[Marxism] Earl Browder
cbrown at michiganlegal.org
Thu Oct 6 07:53:32 MDT 2005
The key to the sentence was not whether or not the CP was trying to push the
New Deal towards socialism, but that criticism of this approach did not come
about as an after-the-fact piece of hindsight. The Democratic Party is the
graveyard of social movements and third parties...and this ad been going on
when the CPUS was nothing but a glint in Stalin's eye.
CB: In the 1930's , there was success in working with and in the Democratic
Party in achieving reforms. So, no , the Democratic Party was not a
graveyard of social movements when the CPUSA was a glint in Stalin's eye.
It is only with the hindsight of today, with the longer term failure and
destruction of the New Deal reforms that one might claim that the effort was
destined to fail even in the 1930's. History could have come out differently
with the New Deal being augmented and deepened all the way to socialism,
from reform to radical reform to revolution. It was not a foregone
conclusion in the 1930's and 40's that the CPUSA strategy in relation to the
Democratic Party would fail.
Earl Browder's daddy--if memory serves--learned the hard lesson when he
watached the Populist movement flushed into the Democratic sewer.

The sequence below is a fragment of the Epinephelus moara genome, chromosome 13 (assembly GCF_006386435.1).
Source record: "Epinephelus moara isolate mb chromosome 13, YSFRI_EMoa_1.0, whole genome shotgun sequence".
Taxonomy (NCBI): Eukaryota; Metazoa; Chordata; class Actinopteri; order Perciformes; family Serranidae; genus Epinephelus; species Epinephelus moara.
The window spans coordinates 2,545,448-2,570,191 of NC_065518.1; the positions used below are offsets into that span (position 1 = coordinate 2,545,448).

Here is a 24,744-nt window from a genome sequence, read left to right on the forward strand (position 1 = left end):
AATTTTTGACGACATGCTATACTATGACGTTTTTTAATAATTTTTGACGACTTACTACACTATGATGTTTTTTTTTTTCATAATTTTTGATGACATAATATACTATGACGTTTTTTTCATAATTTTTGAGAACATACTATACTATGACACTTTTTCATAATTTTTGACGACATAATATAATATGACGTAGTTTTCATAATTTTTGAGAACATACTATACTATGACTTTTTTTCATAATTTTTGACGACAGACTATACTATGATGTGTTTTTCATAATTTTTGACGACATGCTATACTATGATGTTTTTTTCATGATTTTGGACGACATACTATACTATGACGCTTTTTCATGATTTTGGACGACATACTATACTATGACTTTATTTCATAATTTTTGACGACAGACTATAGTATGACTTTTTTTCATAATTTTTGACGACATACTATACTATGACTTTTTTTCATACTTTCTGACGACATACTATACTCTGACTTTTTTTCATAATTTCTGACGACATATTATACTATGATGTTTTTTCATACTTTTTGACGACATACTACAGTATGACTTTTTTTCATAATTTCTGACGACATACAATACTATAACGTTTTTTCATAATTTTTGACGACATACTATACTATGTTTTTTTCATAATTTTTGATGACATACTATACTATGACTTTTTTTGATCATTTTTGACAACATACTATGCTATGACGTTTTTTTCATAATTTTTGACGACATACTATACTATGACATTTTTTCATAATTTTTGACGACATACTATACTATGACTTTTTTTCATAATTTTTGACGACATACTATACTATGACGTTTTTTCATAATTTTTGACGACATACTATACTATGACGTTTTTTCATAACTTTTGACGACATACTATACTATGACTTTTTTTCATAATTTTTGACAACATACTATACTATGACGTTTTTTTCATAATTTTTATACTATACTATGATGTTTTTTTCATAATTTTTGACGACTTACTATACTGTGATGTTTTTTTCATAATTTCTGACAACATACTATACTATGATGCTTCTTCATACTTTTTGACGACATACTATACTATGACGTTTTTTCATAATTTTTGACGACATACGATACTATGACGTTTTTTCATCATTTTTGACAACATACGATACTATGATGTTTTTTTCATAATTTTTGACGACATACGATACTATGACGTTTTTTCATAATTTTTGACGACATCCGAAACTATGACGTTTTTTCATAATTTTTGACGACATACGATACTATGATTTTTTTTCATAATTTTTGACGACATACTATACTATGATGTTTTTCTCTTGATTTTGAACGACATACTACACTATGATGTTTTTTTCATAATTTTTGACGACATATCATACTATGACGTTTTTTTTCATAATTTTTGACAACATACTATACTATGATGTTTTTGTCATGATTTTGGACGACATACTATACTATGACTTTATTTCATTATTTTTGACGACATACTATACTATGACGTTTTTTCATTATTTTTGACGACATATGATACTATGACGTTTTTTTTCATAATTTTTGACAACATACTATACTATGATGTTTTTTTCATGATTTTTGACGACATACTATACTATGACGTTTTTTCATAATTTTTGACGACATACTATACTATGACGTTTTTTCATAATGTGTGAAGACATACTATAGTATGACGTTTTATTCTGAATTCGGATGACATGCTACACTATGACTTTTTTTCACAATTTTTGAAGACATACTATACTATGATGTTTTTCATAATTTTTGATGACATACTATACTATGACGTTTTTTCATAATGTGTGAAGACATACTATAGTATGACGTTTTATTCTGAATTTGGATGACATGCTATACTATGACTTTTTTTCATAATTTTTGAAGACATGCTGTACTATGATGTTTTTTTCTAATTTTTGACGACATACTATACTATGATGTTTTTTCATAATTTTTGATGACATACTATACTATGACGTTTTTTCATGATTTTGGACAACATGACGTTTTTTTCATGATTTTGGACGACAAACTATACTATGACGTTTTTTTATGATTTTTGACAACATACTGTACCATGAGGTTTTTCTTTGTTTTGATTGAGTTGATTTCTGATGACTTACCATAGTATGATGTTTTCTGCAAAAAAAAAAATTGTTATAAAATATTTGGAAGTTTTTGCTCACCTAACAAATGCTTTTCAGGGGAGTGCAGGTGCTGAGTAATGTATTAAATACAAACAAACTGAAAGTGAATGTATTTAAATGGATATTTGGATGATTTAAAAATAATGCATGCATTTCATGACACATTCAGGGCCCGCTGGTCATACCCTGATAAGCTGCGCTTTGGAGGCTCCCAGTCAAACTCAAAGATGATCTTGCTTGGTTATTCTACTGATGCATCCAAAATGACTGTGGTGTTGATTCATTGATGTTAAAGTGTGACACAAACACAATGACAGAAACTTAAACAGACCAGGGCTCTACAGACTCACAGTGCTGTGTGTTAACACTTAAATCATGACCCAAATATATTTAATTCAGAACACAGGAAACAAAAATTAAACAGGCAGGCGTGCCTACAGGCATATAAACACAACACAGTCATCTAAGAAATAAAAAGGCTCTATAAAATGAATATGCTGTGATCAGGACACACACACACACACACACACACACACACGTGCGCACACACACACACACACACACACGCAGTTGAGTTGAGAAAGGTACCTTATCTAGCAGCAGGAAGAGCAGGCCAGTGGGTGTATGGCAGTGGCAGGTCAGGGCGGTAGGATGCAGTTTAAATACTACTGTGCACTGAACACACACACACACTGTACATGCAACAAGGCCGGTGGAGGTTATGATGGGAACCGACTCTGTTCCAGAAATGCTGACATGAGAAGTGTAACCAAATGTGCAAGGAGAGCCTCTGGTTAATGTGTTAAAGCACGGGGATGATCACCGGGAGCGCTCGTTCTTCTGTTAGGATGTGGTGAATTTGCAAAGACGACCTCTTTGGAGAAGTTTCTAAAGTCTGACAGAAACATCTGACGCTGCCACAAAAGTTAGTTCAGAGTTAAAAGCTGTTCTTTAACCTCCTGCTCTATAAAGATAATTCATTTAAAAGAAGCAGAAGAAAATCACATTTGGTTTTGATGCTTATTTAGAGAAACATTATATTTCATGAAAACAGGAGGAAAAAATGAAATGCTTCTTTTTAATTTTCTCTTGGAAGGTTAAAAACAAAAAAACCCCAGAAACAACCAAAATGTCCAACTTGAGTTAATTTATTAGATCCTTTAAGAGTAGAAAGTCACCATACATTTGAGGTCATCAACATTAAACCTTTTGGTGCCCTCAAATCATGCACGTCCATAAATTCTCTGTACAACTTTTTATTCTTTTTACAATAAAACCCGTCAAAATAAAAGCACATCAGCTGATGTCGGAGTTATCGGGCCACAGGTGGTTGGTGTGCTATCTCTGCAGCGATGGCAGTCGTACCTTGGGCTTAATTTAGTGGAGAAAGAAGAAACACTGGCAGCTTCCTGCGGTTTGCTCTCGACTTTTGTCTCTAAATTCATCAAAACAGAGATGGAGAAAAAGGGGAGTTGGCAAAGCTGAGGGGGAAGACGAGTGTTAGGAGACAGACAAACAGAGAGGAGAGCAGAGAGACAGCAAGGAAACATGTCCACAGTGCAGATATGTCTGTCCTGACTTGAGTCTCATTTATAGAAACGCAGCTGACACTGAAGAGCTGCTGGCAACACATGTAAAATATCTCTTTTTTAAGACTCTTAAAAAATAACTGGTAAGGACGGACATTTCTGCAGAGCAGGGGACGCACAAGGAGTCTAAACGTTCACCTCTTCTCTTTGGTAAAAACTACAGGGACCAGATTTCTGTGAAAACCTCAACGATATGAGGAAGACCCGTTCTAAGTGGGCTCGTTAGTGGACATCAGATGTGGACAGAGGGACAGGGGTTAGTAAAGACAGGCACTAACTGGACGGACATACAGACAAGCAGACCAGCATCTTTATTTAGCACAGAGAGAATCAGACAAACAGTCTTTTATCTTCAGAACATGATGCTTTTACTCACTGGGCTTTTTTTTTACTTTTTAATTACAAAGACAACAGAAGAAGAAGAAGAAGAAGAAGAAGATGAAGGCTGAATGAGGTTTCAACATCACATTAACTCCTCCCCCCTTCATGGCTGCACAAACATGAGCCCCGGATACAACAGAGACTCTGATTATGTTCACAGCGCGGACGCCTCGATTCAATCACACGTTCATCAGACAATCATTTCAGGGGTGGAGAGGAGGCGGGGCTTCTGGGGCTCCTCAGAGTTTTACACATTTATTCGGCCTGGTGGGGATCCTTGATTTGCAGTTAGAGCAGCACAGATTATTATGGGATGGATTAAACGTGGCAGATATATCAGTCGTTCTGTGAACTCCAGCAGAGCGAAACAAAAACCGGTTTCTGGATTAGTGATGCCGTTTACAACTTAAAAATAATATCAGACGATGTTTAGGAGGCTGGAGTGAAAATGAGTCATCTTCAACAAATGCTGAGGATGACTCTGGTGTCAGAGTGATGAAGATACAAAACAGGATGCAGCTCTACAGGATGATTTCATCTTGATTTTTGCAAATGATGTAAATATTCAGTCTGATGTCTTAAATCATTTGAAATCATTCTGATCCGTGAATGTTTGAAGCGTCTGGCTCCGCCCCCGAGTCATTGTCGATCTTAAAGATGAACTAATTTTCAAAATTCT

Browder's grandparents generation had to level more than arguments
against supporters of Democrats like Jefferson Davis...and the previous
generation had to figure out Andrew Jackson, that colorful old
slavedriver for the common man....
The point is that the CP's approach was nothing new...and its failure
was entirely predictable based on what years and decades of radical
experience had already told us.
CB: Working with the Republican Party during the Civil War was successful.
You are lumping a lot of periods and configurations of classes together here
and drawing a spurious generalization out of that. No , the history of
radical work in relation to bourgeois parties before the 1930's does not
show that the CP's work in relation to the Democratic Pary was flawed from
the beginning. Wrong.
Stalin and Popular Fronts don't need to
enter into it...the American radical experience is quite sufficient to have
CB: False. Marx , Engels and Weidenmeyer worked in a Popular Front with the
So, too, the argument that a revolution would have happened if the CP had
not helped sell this discredited strategy is besides the point.
CB: No it isn't. It is a necessary claim in your argument. You _must_ argue
that your alternative strategy would have gotten a better result .
Otherwise, your criticisms of the CP are scholastic, idealist, otherworldly,
immaterial. Like disputing how many angels can fit on the head of a needle.
Starting an argument over issues that have no impact on the material world.
A revolution will most assuredly NOT happen if organized radicals continue
to urge upon the masses the idea that ruling class institutions and parties
CB: "Legitimacy" ? They have material existence.
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